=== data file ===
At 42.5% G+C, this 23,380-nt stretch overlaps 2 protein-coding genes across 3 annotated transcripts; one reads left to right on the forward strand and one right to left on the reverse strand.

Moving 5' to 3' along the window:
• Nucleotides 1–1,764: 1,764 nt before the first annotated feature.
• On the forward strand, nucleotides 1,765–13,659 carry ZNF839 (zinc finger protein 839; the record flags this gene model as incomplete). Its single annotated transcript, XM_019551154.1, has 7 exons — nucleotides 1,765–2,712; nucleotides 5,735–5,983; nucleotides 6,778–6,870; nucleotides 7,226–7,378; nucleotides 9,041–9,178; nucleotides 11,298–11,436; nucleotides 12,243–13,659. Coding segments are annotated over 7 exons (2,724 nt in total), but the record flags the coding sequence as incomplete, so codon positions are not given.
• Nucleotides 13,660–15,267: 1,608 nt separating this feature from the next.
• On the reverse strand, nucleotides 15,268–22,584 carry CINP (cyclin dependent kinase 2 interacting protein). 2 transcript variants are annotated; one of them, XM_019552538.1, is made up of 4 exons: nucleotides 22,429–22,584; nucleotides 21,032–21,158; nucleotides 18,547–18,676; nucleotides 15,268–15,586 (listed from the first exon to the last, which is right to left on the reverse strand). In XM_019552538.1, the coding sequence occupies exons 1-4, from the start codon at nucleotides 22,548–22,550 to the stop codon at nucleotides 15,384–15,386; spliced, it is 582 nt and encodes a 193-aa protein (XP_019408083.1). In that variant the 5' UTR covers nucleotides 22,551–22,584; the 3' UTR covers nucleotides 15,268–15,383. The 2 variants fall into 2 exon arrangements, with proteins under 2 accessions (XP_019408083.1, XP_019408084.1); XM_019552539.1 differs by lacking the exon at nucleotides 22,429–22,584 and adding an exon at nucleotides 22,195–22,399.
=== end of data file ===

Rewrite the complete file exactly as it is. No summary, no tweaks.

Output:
At 42.5% G+C, this 23,380-nt stretch overlaps 2 protein-coding genes across 3 annotated transcripts; one reads left to right on the forward strand and one right to left on the reverse strand.

Moving 5' to 3' along the window:
• Nucleotides 1–1,764: 1,764 nt before the first annotated feature.
• On the forward strand, nucleotides 1,765–13,659 carry ZNF839 (zinc finger protein 839; the record flags this gene model as incomplete). Its single annotated transcript, XM_019551154.1, has 7 exons — nucleotides 1,765–2,712; nucleotides 5,735–5,983; nucleotides 6,778–6,870; nucleotides 7,226–7,378; nucleotides 9,041–9,178; nucleotides 11,298–11,436; nucleotides 12,243–13,659. Coding segments are annotated over 7 exons (2,724 nt in total), but the record flags the coding sequence as incomplete, so codon positions are not given.
• Nucleotides 13,660–15,267: 1,608 nt separating this feature from the next.
• On the reverse strand, nucleotides 15,268–22,584 carry CINP (cyclin dependent kinase 2 interacting protein). 2 transcript variants are annotated; one of them, XM_019552538.1, is made up of 4 exons: nucleotides 22,429–22,584; nucleotides 21,032–21,158; nucleotides 18,547–18,676; nucleotides 15,268–15,586 (listed from the first exon to the last, which is right to left on the reverse strand). In XM_019552538.1, the coding sequence occupies exons 1-4, from the start codon at nucleotides 22,548–22,550 to the stop codon at nucleotides 15,384–15,386; spliced, it is 582 nt and encodes a 193-aa protein (XP_019408083.1). In that variant the 5' UTR covers nucleotides 22,551–22,584; the 3' UTR covers nucleotides 15,268–15,383. The 2 variants fall into 2 exon arrangements, with proteins under 2 accessions (XP_019408083.1, XP_019408084.1); XM_019552539.1 differs by lacking the exon at nucleotides 22,429–22,584 and adding an exon at nucleotides 22,195–22,399.